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What to do when a social media campaign backfires

The success of social media campaigns depends much more on the audience viewing the ads than the creators of the content. You can be one of the best marketers in the world and still produce a colossal failure of a social media campaign, while some marketing newbies who just really understand what customers want may create the next viral campaign that gets everyone on the web talking.

Many marketers know what to do if they get so-so results on their campaigns; but what if a campaign backfires spectacularly in ways you never anticipated? You wouldn’t be alone, of course. Recent examples of advertising campaigns backfiring are plentiful, from Pepsi’s ruthlessly-mocked commercial with Kendall Jenner ending a violent protest by simply handing a police officer a can of Pepsi to the pen company Bic’s “Act like a lady, think like a man” campaign messaging for #HappyWomensDay in 2015.

If you find yourself with a flaming mess of a social media campaign, how do you respond in a way that avoids further alienating your current and potential customers, as well as preserving your brand’s positive image? Here are some useful PR moves you should try:

Remove the Content and Publicly Apologize

Your brand cannot afford to be defiant. If an ad, hashtag or other campaign element causes outrage, then standing your ground is a great way to lose a lot of potential customers (not to mention drive away your otherwise loyal customers who used to love your brand).

Publicly addressing the problem is a much better way to demonstrate to your followers that you listen to them and genuinely care about their feedback. Just look at the April 2018 Starbucks incident in Philadelphia, which led the company to close all of its stores for employee racial bias training. This resulted in approximately $12 million in lost sales for the day, but Starbucks viewed this as an opportunity to maintain the brand’s reputation (this tactic also worked when they closed stores in 2008; as former Starbucks CEO Howard Schultz wrote in his 2011 book, “closing our stores was most powerful in its symbolism. It was…a stake in the ground that helped reestablish some of the emotional attachment and trust we had squandered”).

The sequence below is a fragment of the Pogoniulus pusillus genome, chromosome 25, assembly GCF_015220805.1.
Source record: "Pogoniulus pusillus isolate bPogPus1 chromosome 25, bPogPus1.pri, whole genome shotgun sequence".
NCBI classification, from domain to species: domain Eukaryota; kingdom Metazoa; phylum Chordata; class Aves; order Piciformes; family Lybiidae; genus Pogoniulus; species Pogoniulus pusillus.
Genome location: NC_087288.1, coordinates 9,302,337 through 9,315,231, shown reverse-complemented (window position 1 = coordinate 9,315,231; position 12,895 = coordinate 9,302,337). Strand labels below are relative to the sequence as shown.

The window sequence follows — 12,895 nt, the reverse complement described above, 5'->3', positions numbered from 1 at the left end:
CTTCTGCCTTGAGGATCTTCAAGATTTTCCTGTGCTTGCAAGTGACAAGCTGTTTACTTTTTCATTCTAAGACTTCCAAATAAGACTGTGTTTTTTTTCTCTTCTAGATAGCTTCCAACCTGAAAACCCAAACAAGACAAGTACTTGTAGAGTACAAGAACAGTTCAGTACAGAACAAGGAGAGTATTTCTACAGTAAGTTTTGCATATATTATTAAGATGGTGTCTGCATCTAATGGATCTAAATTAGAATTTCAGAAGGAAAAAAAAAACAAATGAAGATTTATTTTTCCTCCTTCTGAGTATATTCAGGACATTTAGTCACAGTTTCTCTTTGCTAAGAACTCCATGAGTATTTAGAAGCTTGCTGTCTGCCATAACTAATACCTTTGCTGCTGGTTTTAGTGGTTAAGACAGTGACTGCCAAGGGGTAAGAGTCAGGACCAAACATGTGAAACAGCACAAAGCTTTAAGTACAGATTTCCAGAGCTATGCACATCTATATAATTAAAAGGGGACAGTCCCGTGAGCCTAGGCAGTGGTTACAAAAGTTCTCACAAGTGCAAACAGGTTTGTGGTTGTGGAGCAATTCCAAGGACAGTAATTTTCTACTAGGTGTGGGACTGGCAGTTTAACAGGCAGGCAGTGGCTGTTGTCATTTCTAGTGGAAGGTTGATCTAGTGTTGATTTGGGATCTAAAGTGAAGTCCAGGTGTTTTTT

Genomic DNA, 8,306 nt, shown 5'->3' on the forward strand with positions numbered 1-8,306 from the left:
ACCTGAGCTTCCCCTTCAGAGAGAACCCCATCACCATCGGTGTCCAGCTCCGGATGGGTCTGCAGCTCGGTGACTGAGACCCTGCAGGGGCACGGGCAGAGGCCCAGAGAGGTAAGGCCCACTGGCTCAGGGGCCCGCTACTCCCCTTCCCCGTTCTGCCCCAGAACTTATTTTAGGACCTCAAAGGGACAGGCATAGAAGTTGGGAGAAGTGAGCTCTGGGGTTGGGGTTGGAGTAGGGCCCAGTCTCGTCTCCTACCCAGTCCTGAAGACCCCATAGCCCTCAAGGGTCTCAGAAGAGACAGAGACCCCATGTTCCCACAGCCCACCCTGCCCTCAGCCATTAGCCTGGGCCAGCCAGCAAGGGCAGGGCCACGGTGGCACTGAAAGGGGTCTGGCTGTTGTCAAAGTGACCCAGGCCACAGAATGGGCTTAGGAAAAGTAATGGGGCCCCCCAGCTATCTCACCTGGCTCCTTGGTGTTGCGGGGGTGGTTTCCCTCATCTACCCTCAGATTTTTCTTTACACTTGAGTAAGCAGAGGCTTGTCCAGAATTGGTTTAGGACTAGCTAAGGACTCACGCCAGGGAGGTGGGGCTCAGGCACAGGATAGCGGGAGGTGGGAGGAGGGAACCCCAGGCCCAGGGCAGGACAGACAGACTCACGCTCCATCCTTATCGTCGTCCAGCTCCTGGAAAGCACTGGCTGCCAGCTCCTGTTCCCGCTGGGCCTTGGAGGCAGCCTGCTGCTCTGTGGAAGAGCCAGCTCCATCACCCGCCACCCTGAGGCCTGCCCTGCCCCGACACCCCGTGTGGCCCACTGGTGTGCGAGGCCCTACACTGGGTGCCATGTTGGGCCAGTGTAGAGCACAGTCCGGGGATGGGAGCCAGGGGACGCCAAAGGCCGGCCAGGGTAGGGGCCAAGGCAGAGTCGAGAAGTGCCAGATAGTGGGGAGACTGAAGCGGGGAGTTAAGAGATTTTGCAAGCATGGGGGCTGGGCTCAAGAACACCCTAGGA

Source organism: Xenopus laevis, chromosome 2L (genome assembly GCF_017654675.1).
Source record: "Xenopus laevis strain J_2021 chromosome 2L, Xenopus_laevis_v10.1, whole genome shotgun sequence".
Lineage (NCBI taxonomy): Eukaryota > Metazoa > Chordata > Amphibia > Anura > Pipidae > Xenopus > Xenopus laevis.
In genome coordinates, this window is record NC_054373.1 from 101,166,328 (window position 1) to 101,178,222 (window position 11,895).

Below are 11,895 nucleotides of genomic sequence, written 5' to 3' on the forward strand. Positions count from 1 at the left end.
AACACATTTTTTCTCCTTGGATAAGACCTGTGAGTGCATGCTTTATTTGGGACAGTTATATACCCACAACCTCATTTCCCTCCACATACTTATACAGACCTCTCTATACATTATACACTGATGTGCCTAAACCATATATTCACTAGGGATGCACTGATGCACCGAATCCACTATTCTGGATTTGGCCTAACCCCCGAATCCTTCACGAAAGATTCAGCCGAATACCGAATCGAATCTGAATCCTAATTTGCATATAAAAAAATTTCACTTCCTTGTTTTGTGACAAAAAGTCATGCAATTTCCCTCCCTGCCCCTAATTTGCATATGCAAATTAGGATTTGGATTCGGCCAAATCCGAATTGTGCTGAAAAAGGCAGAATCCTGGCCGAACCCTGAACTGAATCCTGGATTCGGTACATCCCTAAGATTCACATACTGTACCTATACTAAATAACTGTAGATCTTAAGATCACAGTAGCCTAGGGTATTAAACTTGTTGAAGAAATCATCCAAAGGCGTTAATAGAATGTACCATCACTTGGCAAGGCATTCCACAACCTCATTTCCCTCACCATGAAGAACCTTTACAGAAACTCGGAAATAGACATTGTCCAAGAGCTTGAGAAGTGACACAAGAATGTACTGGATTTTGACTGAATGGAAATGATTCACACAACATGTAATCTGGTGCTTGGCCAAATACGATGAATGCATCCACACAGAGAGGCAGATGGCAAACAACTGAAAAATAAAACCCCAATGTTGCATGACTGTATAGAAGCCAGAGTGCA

Back Away from Social Media Engagement (Temporarily)

It doesn’t take very long to make someone mad on the Internet. Worse yet, it also doesn’t take long for a few angry people to form a mob by sharing content and telling their social networks about how upset they are about X company doing Y. If you remove the content and apologize one day, then immediately go back to your usual content schedule the next day, it’s likely that your followers won’t be too happy with your brand.

Obviously, this depends on just how much you upset your target audience. Minor offenses can likely be forgiven with a simple apology. But if you really blew it and people are upset and/or angry, then taking a few days or even a week off from your usual posting schedule can help you preserve your brand’s reputation (rather than risk people flocking to your pages to give you 1-star reviews just out of spite, which unfortunately happens on a regular basis).

Learn from Your Mistakes

A final strategy for resolving a social media campaign that backfires horrendously is demonstrating that you’ve learned from your mistakes. Maybe you promoted a not-well-thought-out hashtag, used an offensive image or headline in your ads, or let your customer service standards slip in online interactions with followers and customers. Regardless of what happened, your #1 priority should be clearly outlining how you plan to fix the problem in the future so your current base of followers won’t worry about it happening to them.